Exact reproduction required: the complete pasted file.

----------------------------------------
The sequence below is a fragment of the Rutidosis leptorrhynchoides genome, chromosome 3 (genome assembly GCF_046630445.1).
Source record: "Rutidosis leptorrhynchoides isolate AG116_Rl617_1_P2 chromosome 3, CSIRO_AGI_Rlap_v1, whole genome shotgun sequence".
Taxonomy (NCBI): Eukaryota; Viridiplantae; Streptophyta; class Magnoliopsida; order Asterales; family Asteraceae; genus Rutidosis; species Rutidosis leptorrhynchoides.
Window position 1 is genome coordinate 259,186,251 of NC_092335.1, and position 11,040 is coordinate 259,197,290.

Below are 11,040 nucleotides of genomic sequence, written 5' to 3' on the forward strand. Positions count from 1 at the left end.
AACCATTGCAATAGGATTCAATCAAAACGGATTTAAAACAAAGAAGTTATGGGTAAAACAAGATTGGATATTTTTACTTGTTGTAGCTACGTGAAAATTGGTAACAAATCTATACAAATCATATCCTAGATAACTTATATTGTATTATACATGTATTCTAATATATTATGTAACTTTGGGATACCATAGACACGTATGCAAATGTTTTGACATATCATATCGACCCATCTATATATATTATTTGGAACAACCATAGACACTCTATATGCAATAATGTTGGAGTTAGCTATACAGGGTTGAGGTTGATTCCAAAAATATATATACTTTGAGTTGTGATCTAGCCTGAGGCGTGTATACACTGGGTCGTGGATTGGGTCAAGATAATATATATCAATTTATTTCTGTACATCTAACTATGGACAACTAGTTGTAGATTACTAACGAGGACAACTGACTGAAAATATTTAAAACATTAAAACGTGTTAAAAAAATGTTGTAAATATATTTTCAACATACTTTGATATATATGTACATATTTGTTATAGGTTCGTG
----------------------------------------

The sequence below is a fragment of the Rutidosis leptorrhynchoides genome, chromosome 3 (genome assembly GCF_046630445.1).
Source record: "Rutidosis leptorrhynchoides isolate AG116_Rl617_1_P2 chromosome 3, CSIRO_AGI_Rlap_v1, whole genome shotgun sequence".
Taxonomy (NCBI): Eukaryota; Viridiplantae; Streptophyta; class Magnoliopsida; order Asterales; family Asteraceae; genus Rutidosis; species Rutidosis leptorrhynchoides.
Window position 1 is genome coordinate 259,186,251 of NC_092335.1, and position 11,040 is coordinate 259,197,290.

Below are 11,040 nucleotides of genomic sequence, written 5' to 3' on the forward strand. Positions count from 1 at the left end.
AACCATTGCAATAGGATTCAATCAAAACGGATTTAAAACAAAGAAGTTATGGGTAAAACAAGATTGGATATTTTTACTTGTTGTAGCTACGTGAAAATTGGTAACAAATCTATACAAATCATATCCTAGATAACTTATATTGTATTATACATGTATTCTAATATATTATGTAACTTTGGGATACCATAGACACGTATGCAAATGTTTTGACATATCATATCGACCCATCTATATATATTATTTGGAACAACCATAGACACTCTATATGCAATAATGTTGGAGTTAGCTATACAGGGTTGAGGTTGATTCCAAAAATATATATACTTTGAGTTGTGATCTAGCCTGAGGCGTGTATACACTGGGTCGTGGATTGGGTCAAGATAATATATATCAATTTATTTCTGTACATCTAACTATGGACAACTAGTTGTAGATTACTAACGAGGACAACTGACTGAAAATATTTAAAACATTAAAACGTGTTAAAAAAATGTTGTAAATATATTTTCAACATACTTTGATATATATGTACATATTTGTTATAGGTTCGTG